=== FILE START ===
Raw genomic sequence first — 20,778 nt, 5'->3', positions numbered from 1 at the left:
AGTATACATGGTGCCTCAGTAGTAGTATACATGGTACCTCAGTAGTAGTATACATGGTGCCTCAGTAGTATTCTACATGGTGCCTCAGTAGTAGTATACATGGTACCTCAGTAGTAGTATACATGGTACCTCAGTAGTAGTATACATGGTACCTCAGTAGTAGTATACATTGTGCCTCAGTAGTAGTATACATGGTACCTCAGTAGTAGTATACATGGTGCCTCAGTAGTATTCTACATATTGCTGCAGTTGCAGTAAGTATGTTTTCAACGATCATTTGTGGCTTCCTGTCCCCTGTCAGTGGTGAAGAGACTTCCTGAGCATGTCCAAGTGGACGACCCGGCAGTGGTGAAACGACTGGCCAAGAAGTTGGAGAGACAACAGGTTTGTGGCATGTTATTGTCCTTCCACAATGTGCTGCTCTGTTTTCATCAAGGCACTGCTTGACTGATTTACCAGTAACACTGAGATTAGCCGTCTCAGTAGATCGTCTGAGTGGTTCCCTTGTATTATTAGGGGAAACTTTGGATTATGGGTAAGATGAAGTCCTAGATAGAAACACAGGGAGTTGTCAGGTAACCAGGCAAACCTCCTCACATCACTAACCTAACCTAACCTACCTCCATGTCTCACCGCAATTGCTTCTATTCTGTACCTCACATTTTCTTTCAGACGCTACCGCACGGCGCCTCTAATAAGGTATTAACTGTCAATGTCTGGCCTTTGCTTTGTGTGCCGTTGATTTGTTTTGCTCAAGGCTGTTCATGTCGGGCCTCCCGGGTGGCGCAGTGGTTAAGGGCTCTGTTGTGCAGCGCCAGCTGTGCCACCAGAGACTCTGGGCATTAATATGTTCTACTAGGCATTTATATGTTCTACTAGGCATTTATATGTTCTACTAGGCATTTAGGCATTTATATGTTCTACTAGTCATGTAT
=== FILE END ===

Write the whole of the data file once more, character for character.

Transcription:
Raw genomic sequence first — 20,778 nt, 5'->3', positions numbered from 1 at the left:
AGTATACATGGTGCCTCAGTAGTAGTATACATGGTACCTCAGTAGTAGTATACATGGTGCCTCAGTAGTATTCTACATGGTGCCTCAGTAGTAGTATACATGGTACCTCAGTAGTAGTATACATGGTACCTCAGTAGTAGTATACATGGTACCTCAGTAGTAGTATACATTGTGCCTCAGTAGTAGTATACATGGTACCTCAGTAGTAGTATACATGGTGCCTCAGTAGTATTCTACATATTGCTGCAGTTGCAGTAAGTATGTTTTCAACGATCATTTGTGGCTTCCTGTCCCCTGTCAGTGGTGAAGAGACTTCCTGAGCATGTCCAAGTGGACGACCCGGCAGTGGTGAAACGACTGGCCAAGAAGTTGGAGAGACAACAGGTTTGTGGCATGTTATTGTCCTTCCACAATGTGCTGCTCTGTTTTCATCAAGGCACTGCTTGACTGATTTACCAGTAACACTGAGATTAGCCGTCTCAGTAGATCGTCTGAGTGGTTCCCTTGTATTATTAGGGGAAACTTTGGATTATGGGTAAGATGAAGTCCTAGATAGAAACACAGGGAGTTGTCAGGTAACCAGGCAAACCTCCTCACATCACTAACCTAACCTAACCTACCTCCATGTCTCACCGCAATTGCTTCTATTCTGTACCTCACATTTTCTTTCAGACGCTACCGCACGGCGCCTCTAATAAGGTATTAACTGTCAATGTCTGGCCTTTGCTTTGTGTGCCGTTGATTTGTTTTGCTCAAGGCTGTTCATGTCGGGCCTCCCGGGTGGCGCAGTGGTTAAGGGCTCTGTTGTGCAGCGCCAGCTGTGCCACCAGAGACTCTGGGCATTAATATGTTCTACTAGGCATTTATATGTTCTACTAGGCATTTATATGTTCTACTAGGCATTTAGGCATTTATATGTTCTACTAGTCATGTAT